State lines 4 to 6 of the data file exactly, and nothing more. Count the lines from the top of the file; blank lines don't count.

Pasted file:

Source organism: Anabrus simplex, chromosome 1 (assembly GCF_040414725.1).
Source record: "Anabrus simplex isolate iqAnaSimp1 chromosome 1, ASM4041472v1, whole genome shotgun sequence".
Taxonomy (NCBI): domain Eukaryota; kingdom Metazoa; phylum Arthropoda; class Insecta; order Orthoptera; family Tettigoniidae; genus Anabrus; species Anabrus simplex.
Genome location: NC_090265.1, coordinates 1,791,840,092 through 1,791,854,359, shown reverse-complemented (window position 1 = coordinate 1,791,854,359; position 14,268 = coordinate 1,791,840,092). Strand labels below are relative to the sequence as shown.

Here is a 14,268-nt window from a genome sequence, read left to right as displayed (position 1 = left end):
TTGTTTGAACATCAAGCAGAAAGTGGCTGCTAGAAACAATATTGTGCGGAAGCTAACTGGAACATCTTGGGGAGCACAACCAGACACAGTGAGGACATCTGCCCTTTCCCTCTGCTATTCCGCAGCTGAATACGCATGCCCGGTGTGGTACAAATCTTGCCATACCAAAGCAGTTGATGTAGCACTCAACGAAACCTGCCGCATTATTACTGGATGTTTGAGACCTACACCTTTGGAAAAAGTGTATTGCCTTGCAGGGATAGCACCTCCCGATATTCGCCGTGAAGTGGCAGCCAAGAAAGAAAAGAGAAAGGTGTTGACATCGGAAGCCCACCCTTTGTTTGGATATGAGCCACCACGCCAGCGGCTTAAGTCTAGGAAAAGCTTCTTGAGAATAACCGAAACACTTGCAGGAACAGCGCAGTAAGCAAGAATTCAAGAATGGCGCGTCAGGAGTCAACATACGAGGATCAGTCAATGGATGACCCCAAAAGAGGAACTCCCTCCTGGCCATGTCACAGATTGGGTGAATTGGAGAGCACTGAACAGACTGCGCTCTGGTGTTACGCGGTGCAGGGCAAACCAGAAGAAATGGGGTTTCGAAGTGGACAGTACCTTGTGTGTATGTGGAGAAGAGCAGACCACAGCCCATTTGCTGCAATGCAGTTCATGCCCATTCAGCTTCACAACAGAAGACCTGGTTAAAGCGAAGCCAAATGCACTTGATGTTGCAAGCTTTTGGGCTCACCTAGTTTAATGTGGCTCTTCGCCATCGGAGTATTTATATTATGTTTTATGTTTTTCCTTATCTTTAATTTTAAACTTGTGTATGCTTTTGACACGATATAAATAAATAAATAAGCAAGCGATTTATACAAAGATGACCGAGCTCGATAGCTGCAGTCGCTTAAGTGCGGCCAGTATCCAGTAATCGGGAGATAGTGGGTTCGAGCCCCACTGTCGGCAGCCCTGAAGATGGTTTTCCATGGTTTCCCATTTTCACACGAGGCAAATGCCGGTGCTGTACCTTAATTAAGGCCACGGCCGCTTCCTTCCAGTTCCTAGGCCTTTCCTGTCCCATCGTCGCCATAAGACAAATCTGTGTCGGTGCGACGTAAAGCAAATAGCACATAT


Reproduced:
Genome location: NC_090265.1, coordinates 1,791,840,092 through 1,791,854,359, shown reverse-complemented (window position 1 = coordinate 1,791,854,359; position 14,268 = coordinate 1,791,840,092). Strand labels below are relative to the sequence as shown.

Here is a 14,268-nt window from a genome sequence, read left to right as displayed (position 1 = left end):
TTGTTTGAACATCAAGCAGAAAGTGGCTGCTAGAAACAATATTGTGCGGAAGCTAACTGGAACATCTTGGGGAGCACAACCAGACACAGTGAGGACATCTGCCCTTTCCCTCTGCTATTCCGCAGCTGAATACGCATGCCCGGTGTGGTACAAATCTTGCCATACCAAAGCAGTTGATGTAGCACTCAACGAAACCTGCCGCATTATTACTGGATGTTTGAGACCTACACCTTTGGAAAAAGTGTATTGCCTTGCAGGGATAGCACCTCCCGATATTCGCCGTGAAGTGGCAGCCAAGAAAGAAAAGAGAAAGGTGTTGACATCGGAAGCCCACCCTTTGTTTGGATATGAGCCACCACGCCAGCGGCTTAAGTCTAGGAAAAGCTTCTTGAGAATAACCGAAACACTTGCAGGAACAGCGCAGTAAGCAAGAATTCAAGAATGGCGCGTCAGGAGTCAACATACGAGGATCAGTCAATGGATGACCCCAAAAGAGGAACTCCCTCCTGGCCATGTCACAGATTGGGTGAATTGGAGAGCACTGAACAGACTGCGCTCTGGTGTTACGCGGTGCAGGGCAAACCAGAAGAAATGGGGTTTCGAAGTGGACAGTACCTTGTGTGTATGTGGAGAAGAGCAGACCACAGCCCATTTGCTGCAATGCAGTTCATGCCCATTCAGCTTCACAACAGAAGACCTGGTTAAAGCGAAGCCAAATGCACTTGATGTTGCAAGCTTTTGGGCTCACCTAGTTTAATGTGGCTCTTCGCCATCGGAGTATTTATATTATGTTTTATGTTTTTCCTTATCTTTAATTTTAAACTTGTGTATGCTTTTGACACGATATAAATAAATAAATAAGCAAGCGATTTATACAAAGATGACCGAGCTCGATAGCTGCAGTCGCTTAAGTGCGGCCAGTATCCAGTAATCGGGAGATAGTGGGTTCGAGCCCCACTGTCGGCAGCCCTGAAGATGGTTTTCCATGGTTTCCCATTTTCACACGAGGCAAATGCCGGTGCTGTACCTTAATTAAGGCCACGGCCGCTTCCTTCCAGTTCCTAGGCCTTTCCTGTCCCATCGTCGCCATAAGACAAATCTGTGTCGGTGCGACGTAAAGCAAATAGCACATAT